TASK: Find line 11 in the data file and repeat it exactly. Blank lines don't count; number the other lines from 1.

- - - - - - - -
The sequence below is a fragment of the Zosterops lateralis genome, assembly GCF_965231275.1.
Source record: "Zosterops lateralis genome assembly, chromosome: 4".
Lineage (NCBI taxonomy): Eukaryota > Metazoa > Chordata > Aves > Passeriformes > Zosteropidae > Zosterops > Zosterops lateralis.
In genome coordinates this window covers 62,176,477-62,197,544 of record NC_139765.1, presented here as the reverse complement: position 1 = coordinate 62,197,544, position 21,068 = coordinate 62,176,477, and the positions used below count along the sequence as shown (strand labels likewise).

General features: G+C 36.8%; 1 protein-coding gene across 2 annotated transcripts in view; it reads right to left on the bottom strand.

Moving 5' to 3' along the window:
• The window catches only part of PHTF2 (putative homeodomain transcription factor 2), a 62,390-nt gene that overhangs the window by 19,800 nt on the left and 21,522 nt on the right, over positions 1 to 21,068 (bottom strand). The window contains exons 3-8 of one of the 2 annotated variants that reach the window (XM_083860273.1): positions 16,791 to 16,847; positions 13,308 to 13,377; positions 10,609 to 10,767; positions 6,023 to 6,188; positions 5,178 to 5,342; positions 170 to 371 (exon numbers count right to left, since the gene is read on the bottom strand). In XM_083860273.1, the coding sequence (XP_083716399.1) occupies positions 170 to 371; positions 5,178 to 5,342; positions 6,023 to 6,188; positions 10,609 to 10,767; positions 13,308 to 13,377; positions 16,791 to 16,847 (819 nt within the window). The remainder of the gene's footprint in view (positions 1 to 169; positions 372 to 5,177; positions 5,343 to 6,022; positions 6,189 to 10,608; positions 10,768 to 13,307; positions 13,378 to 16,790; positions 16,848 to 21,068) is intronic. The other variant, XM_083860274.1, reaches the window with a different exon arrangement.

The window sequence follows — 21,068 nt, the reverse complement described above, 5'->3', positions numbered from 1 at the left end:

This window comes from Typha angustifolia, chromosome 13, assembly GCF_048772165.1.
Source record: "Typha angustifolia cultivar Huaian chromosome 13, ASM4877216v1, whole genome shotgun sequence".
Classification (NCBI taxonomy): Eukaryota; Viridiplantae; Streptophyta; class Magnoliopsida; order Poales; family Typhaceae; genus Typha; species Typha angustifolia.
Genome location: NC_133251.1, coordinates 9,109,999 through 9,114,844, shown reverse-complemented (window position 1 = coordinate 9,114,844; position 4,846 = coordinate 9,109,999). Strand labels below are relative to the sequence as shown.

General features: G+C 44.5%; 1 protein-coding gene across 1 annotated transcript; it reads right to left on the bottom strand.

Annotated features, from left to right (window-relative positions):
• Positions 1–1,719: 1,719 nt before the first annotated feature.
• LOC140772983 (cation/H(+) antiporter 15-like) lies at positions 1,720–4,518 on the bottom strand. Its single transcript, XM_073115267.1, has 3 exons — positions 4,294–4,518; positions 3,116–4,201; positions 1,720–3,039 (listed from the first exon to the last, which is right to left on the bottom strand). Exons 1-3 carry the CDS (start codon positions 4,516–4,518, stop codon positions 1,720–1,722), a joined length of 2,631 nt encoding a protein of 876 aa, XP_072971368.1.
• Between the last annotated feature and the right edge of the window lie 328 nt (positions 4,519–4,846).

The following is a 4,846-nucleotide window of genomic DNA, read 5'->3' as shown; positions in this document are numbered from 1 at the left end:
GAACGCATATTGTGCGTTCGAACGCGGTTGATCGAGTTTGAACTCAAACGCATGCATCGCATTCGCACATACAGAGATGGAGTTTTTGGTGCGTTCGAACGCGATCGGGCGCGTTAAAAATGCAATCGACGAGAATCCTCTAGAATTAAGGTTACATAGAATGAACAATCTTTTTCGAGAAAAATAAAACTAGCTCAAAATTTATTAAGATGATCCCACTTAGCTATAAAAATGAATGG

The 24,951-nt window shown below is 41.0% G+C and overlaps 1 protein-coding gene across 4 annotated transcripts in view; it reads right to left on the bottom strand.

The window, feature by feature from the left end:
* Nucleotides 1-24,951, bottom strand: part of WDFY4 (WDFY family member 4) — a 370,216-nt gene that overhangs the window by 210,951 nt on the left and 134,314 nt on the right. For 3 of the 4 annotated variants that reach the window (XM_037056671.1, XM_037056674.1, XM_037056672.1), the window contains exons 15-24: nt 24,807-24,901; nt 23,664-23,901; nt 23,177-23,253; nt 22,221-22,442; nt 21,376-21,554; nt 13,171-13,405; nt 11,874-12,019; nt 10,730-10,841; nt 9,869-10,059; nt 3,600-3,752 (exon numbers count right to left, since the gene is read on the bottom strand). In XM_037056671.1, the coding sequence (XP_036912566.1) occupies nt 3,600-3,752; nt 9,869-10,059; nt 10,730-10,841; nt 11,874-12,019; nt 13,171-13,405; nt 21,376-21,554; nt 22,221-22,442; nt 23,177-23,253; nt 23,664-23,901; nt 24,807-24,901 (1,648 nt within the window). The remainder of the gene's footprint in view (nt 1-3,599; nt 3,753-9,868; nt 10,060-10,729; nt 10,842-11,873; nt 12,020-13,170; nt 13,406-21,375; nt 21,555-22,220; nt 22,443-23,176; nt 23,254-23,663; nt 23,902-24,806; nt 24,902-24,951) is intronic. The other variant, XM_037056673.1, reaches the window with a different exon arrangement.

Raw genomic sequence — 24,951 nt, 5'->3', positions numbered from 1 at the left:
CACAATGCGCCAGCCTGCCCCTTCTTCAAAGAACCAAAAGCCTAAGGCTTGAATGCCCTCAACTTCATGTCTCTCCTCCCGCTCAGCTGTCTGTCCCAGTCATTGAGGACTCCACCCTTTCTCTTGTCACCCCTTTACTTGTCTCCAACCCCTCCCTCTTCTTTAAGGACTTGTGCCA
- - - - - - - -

Classification (NCBI taxonomy): Eukaryota; Viridiplantae; Streptophyta; class Magnoliopsida; order Poales; family Typhaceae; genus Typha; species Typha angustifolia.